Morton, Katherine (2014) The radical activist and the natural victim: colonial tropes of Aboriginal identity, the media, and public inquiries in Canada. Masters thesis, Memorial University of Newfoundland.
- Accepted Version
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Images of Aboriginal social problems and protests are frequent features of mainstream news discourse. This thesis identifies two dominant tropes of Aboriginal identity found within the mainstream visual discourse of Aboriginal social problems: the radical activist and the natural victim. Using "hot-button" cases of Aboriginal social problems that resulted in public inquiries (i.e. Oka, Ipperwash), this thesis identifies where and why colonial tropes are constructed within the visual discourse of these events and their subsequent public inquiries. This thesis will pay particular attention to the way in which colonial tropes of Aboriginal identity continue to shape the mainstream visual discourse of Aboriginal social problems and in turn have an impact on public opinion and government responses to these hot-button issues.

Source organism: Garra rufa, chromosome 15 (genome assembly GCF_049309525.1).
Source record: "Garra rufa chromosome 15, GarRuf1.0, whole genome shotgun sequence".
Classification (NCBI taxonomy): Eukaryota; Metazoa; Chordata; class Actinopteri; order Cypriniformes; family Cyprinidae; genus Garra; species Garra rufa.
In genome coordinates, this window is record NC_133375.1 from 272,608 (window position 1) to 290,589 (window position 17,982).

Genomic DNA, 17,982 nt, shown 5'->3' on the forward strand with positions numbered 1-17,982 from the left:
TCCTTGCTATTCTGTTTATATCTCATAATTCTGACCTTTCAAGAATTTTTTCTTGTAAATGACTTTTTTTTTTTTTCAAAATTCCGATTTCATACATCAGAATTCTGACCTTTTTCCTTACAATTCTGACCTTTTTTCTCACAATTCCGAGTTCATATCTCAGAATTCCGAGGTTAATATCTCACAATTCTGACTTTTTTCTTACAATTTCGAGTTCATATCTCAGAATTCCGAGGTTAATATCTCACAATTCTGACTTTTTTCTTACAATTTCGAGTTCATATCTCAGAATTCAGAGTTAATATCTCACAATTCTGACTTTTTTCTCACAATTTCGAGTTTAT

|Item Type:||Thesis (Masters)|
|Additional Information:||Includes bibliographical references (pages 176-187).|
|Department(s):||Humanities and Social Sciences, Faculty of > Political Science|
|Library of Congress Subject Heading:||Indians of North America--Canada--Social conditions; Native peoples--Canada--Social conditions; Indians in mass media; Group identity--Canada; Indian activists--Canada; Radicalism in mass media|
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